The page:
Sunday, September 20, 2009

The Sky is Green and the Grass is Blue

We finished our first week of rehearsal and we have about two thirds of the play up and on its feet. Bill gave us a piece of advice to chew on that I greatly appreciated, "Nothing you do in this play is going to be as brilliant as these words. So don't act like they are getting in the way of your performance." And he is very right and we needed the reminder - I needed the reminder. Its not that you think you don't need the language, its just that you get very involved in the emotional track of your character and their background and blah blah blah and then you forget that everything you really need is right there in the moment in the specific words you are speaking. I guess I get caught up in thinking, 'This language is hard for people to understand so I am going to overcome it so that the story will be clear.' When really Shakespeare chose those specific words for a reason and they tell the story very well on their own.

Anyway, last week was really fun - I had a lot of free time. I went to Bikram, rode my bike, we went to Norris Springs - and it was amazing. Norris is a hot spring about an hour outside of Bozeman where they have live blue grass music and sell local food (meats and produce). So you sit in a wooden pool of hot water coming right up from the ground, listen to great music, and eat good food. Only 5 bucks to get in and the food and booze is very reasonably priced. Suck on that, Chicago bars!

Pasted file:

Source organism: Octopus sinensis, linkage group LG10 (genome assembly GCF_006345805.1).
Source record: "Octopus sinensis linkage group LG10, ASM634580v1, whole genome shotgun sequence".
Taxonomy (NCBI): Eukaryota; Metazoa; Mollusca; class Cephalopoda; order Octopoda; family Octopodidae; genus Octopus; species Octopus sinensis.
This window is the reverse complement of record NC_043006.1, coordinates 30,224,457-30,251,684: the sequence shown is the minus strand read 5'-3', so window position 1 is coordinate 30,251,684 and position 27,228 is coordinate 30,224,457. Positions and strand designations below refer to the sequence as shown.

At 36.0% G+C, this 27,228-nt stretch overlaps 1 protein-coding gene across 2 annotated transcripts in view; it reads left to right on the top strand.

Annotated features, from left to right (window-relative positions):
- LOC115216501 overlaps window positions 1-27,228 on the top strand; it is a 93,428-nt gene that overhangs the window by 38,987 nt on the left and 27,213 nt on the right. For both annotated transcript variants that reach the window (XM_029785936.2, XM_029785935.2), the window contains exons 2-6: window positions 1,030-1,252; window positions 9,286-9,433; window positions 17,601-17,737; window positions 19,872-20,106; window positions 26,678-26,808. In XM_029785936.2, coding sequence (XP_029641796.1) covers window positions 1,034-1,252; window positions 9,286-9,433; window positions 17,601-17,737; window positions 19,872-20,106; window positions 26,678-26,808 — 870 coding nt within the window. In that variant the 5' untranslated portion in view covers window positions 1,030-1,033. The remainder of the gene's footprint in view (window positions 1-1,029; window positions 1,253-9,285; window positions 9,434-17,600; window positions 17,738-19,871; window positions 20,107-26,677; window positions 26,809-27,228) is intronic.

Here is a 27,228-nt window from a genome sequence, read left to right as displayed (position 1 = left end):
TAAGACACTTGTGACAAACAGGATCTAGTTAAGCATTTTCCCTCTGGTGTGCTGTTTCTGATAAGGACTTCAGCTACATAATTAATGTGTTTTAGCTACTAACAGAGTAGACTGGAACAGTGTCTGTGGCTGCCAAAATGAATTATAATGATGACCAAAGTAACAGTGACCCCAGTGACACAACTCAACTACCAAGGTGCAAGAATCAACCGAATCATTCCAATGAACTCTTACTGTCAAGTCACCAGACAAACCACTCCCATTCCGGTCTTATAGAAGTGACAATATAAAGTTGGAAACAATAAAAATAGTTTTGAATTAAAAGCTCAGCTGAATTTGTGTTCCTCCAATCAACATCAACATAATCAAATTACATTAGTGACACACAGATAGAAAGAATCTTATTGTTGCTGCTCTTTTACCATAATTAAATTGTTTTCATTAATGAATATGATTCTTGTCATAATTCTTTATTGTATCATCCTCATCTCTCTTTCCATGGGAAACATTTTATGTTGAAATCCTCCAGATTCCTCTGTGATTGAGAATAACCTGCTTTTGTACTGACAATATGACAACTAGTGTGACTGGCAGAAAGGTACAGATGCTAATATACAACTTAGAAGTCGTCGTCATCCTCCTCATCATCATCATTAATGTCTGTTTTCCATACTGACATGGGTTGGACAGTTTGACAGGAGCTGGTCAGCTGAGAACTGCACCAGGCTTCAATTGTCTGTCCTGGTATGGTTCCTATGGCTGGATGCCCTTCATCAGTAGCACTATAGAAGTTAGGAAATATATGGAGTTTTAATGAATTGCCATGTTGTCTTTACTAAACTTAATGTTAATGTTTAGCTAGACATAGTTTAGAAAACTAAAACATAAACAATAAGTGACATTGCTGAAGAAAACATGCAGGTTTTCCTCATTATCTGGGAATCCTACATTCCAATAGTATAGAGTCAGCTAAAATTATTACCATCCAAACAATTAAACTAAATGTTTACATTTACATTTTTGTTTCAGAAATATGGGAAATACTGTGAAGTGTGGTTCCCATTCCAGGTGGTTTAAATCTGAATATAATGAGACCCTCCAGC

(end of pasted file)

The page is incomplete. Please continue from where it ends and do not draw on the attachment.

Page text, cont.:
We also had plans to go hiking, but we all stayed out too late on Sat night and then woke up sick with various forms of the common cold on Sunday. It also dropped from 82 to 55 degrees F over night and that didn't do a lot to help anyone feel better. It officially feels like fall, which I guess it officially is the Autumn Equinox - the leaves are coming down, the air is crisp and it just smells great outside. But I hear it is supposed to be in the 70s here tomorrow. I gotta get my horseback riding in before it gets too cold. And I want to float down the river too...

This week is going to be busier than last. We have gone back to 8 hour rehearsal days with an hour for lunch and Wed, Thurs, and Fri are going to be dedicated to Workshop workshops where we learn how to teach the high schoolers neat things. I am mildly nervous about this part, but I have been reassured that it is sometimes the best part of the tour. And then a week from this Friday, we have our first performance. Yikes.